FIG. 1C is an exemplary embodiment of the electronic data card 102 according to one embodiment. In some embodiments, electronic data card 102 may include an electronic data card number 122, which acts as a unique identifier for the electronic data card 102 and/or traveler. Electronic data card number 122 may be assigned via a random number generating program, comprising of numerals, characters, alphanumeric characters or any other unique identifiers that are known and used in the arts. Prior to being issued to the traveler, the electronic data card number 122 may be recorded as another means of identifying the traveler. Electronic data card 102 may also include other indicia of identification, e.g. the traveler's name 124 or a national emblem 126 from an issuing country or the like. In some embodiments, the traveler's address may also be printed on the electronic data card's exterior 128 and/or stored within the electronic data card's memory means 108.

The traveler's identity may also be verified to the appropriate authorities using the biometric verification means 112 stored thereon. For example, in instances where the biometric verification means 112 includes a fingerprint scanner, the traveler may submit a biometric sample 110 using the same finger previously used to obtain the first valid biometric sample 110 stored thereon as the biometric identifier 104. If the biometric sample 110 matches the biometric identifier 104, the electronic data card's at least one processor 114, which is disposed in communication with the fingerprint scanner, may activate a displaying means 130, which may include a Light Emitting Diode ("LED") display to shown for example a green light visible from the electronic card's exterior 128. In some embodiments, where the biometric sample 110 fails to match the biometric identifier 104 stored thereon, the displaying means 130 may be depict a red light.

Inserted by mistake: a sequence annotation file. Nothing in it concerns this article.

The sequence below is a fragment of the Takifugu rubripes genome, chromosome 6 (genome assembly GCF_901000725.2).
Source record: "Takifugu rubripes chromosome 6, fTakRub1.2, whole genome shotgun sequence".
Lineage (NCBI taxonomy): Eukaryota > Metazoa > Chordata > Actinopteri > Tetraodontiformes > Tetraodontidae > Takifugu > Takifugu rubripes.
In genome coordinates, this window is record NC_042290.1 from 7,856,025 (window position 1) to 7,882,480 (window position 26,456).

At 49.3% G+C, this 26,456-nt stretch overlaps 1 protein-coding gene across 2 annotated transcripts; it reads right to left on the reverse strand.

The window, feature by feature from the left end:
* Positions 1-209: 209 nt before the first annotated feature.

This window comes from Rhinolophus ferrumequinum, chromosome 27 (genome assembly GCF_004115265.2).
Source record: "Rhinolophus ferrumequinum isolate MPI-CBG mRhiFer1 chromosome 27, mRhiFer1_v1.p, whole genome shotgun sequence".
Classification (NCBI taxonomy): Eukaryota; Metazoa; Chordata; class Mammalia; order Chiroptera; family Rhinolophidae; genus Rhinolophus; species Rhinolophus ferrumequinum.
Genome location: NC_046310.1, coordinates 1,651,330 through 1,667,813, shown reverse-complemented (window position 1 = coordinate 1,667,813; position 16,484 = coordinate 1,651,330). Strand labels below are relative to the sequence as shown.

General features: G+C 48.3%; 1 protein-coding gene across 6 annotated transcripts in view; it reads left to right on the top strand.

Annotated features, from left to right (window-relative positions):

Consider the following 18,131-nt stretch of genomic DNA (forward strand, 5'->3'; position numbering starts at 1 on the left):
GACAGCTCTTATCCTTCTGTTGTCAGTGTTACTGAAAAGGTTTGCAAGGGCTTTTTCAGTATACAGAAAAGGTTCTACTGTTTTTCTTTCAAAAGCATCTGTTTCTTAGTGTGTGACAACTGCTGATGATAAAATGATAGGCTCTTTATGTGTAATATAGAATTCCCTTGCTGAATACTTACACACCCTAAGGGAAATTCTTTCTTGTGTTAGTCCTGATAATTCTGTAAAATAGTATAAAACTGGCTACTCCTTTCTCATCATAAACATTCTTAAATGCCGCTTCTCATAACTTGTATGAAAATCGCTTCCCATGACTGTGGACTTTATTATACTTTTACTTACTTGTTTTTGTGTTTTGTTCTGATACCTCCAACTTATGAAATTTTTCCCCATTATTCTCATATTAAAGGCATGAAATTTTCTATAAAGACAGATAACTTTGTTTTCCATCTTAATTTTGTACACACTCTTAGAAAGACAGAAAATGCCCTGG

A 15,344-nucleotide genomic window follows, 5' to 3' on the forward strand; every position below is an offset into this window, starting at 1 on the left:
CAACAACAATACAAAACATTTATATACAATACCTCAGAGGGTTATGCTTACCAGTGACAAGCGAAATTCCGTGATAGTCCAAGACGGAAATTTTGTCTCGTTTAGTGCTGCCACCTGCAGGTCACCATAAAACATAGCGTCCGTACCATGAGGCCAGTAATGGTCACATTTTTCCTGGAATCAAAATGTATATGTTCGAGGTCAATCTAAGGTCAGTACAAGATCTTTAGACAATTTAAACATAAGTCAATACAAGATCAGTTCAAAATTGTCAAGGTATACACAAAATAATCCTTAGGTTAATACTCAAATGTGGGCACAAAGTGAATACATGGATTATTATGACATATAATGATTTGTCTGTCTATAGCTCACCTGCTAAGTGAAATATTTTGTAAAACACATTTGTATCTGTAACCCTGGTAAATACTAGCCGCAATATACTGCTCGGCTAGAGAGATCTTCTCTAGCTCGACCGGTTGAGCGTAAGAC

FIG. 2 illustrates, by way of example, collectively the data structures 200 stored within an embodiment of the electronic data card 102. Data structures 200 are retained within the electronic data card's memory means 108, which preferably provides sufficient processing resources to facilitate communication and maintain adequate security for the card 102. Data structures 200 may include but is not limited to: card number 122, security parameters 202, customs information 204, card validation information 206, activity log 208, and Global Positioning System ("GPS") location information 210. Card number 122 may act as a unique identifier allowing the system to uniquely recognize and register each electronic data card 102 that has been assigned and issued to individual travelers. Security parameters 202 may be provided, that may include an encrypted key(s) of military grade, and or security codes, biometric security features, and/or other security mechanisms.

Customs information 204 may include but is not limited to: passport information 106, declaration of goods, declaration of foreign countries visited, purpose for visit to foreign countries visited within a certain period of time, and purpose for visit and the like. Passport information 106 for the traveler may be stored thereon, which include but is not limited to photograph, issuing country, passport number, surname, given names, address, nationality, date of birth, place of birth, gender, race, height, color of eyes, passport number, date of issue, passport expiration date, occupation, place of issue, authority or endorsement, contact information, current visa information (if applicable), and type of visa and the like. It will be understood that access to the passport information 106 may be provided in a hierarchical form associated with security provisions to protect the information stored on the electronic data card 102.

Card validation information 206 may include for example issue date that corresponds to the date the electronic data card 102 was issued to the traveler, and/or the card's 102 expiration date. Activity log 208 may optionally contain a record of all uses of the electronic data card 102, e.g. countries for which the electronic data card 102 was presented as a means of pre-determining traveler's authorized entry status to different countries.